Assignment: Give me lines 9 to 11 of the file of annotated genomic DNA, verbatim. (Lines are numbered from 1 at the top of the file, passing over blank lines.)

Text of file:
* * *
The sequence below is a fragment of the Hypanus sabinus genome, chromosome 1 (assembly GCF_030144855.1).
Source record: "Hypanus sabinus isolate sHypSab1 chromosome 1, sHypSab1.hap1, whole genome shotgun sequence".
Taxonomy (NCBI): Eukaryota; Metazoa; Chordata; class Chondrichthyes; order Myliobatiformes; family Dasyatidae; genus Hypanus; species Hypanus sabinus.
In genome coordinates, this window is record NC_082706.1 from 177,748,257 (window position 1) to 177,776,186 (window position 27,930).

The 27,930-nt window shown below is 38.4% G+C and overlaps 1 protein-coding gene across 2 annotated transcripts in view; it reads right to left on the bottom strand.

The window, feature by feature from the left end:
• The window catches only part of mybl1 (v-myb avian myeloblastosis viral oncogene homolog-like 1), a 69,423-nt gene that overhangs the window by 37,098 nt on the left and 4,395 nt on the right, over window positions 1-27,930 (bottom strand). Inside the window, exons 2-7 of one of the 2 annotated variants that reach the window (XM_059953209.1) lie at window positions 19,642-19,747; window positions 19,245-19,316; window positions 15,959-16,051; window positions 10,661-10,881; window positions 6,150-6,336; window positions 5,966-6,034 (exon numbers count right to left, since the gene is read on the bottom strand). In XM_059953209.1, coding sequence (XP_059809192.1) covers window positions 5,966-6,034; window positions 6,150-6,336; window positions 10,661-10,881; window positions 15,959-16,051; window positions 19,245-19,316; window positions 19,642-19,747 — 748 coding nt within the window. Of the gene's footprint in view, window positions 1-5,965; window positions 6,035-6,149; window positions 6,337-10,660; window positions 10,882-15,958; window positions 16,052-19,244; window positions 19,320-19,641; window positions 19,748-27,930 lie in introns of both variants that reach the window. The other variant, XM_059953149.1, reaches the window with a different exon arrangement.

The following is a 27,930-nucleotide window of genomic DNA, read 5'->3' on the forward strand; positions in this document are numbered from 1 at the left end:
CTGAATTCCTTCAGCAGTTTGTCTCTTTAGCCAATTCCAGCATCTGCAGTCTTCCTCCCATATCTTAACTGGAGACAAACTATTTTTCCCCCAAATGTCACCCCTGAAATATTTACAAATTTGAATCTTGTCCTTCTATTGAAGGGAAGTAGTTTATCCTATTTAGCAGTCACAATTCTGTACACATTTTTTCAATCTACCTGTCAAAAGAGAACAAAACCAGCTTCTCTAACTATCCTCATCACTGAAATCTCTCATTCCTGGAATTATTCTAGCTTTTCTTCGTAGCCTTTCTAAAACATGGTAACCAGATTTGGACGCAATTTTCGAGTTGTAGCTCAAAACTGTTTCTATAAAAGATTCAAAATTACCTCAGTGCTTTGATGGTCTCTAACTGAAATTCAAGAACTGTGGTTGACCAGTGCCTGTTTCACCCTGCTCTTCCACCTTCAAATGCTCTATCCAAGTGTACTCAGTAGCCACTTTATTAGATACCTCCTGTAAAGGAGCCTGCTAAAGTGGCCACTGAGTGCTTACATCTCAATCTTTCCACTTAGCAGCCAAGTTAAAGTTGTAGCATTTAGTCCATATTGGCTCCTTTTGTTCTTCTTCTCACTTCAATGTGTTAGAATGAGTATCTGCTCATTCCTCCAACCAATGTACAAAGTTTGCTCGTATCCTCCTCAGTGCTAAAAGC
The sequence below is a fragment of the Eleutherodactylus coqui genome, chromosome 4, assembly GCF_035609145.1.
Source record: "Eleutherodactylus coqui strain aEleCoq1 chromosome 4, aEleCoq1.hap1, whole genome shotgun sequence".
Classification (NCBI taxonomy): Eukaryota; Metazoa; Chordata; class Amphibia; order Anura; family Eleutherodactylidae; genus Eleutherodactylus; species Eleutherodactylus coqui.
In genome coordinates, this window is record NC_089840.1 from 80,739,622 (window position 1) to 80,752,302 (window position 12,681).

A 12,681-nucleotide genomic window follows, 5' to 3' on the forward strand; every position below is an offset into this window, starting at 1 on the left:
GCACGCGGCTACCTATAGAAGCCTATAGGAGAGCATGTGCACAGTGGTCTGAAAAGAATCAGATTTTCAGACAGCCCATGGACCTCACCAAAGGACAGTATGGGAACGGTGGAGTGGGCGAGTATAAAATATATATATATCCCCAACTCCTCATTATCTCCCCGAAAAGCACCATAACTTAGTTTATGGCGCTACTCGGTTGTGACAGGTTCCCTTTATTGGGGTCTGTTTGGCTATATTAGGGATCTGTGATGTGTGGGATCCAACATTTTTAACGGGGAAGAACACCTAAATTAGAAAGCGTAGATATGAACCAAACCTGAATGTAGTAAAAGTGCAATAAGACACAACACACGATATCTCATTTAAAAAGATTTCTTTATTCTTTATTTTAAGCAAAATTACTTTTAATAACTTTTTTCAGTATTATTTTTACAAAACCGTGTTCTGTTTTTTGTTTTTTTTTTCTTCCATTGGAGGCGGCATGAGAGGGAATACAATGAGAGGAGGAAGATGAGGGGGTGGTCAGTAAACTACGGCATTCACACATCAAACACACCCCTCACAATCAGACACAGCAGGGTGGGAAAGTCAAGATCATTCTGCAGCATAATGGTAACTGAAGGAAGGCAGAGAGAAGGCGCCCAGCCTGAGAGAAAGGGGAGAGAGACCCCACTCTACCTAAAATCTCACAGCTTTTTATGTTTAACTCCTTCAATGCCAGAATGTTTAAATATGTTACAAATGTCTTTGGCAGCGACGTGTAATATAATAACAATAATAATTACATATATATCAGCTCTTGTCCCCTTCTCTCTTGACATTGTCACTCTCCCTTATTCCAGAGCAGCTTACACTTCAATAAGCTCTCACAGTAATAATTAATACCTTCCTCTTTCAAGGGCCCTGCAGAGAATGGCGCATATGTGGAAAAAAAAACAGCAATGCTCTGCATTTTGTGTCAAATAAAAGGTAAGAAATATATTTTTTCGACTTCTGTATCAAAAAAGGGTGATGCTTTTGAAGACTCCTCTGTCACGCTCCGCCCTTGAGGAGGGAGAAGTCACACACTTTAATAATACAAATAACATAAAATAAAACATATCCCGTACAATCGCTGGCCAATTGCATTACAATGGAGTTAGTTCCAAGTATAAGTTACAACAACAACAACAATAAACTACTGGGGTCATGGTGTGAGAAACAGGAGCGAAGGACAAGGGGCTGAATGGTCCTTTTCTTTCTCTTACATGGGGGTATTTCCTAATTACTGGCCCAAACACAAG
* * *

CTGAATTCCTTCAGCAGTTTGTCTCTTTAGCCAATTCCAGCATCTGCAGTCTTCCTCCCATATCTTAACTGGAGACAAACTATTTTTCCCCCAAATGTCACCCCTGAAATATTTACAAATTTGAATCTTGTCCTTCTATTGAAGGGAAGTAGTTTATCCTATTTAGCAGTCACAATTCTGTACACATTTTTTCAATCTACCTGTCAAAAGAGAACAAAACCAGCTTCTCTAACTATCCTCATCACTGAAATCTCTCATTCCTGGAATTATTCTAGCTTTTCTTCGTAGCCTTTCTAAAACATGGTAACCAGATTTGGACGCAATTTTCGAGTTGTAGCTCAAAACTGTTTCTATAAAAGATTCAAAATTACCTCAGTGCTTTGATGGTCTCTAACTGAAATTCAAGAACTGTGGTTGACCAGTGCCTGTTTCACCCTGCTCTTCCACCTTCAAATGCTCTATCCAAGTGTACTCAGTAGCCACTTTATTAGATACCTCCTGTAAAGGAGCCTGCTAAAGTGGCCACTGAGTGCTTACATCTCAATCTTTCCACTTAGCAGCCAAGTTAAAGTTGTAGCATTTAGTCCATATTGGCTCCTTTTGTTCTTCTTCTCACTTCAATGTGTTAGAATGAGTATCTGCTCATTCCTCCAACCAATGTACAAAGTTTGCTCGTATCCTCCTCAGTGCTAAAAGC
The sequence below is a fragment of the Eleutherodactylus coqui genome, chromosome 4, assembly GCF_035609145.1.
Source record: "Eleutherodactylus coqui strain aEleCoq1 chromosome 4, aEleCoq1.hap1, whole genome shotgun sequence".